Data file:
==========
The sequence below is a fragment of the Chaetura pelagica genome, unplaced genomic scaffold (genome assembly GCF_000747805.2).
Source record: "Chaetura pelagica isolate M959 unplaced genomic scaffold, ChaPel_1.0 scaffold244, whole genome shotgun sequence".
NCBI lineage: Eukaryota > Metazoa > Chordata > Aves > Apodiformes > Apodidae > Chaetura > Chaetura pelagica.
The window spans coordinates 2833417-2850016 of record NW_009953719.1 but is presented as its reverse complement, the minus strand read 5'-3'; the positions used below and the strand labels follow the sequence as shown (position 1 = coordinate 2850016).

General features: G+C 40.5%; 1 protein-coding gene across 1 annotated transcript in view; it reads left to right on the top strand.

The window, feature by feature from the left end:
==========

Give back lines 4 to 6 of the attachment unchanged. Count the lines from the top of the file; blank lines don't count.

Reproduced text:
The window spans coordinates 2833417-2850016 of record NW_009953719.1 but is presented as its reverse complement, the minus strand read 5'-3'; the positions used below and the strand labels follow the sequence as shown (position 1 = coordinate 2850016).

General features: G+C 40.5%; 1 protein-coding gene across 1 annotated transcript in view; it reads left to right on the top strand.

The window, feature by feature from the left end: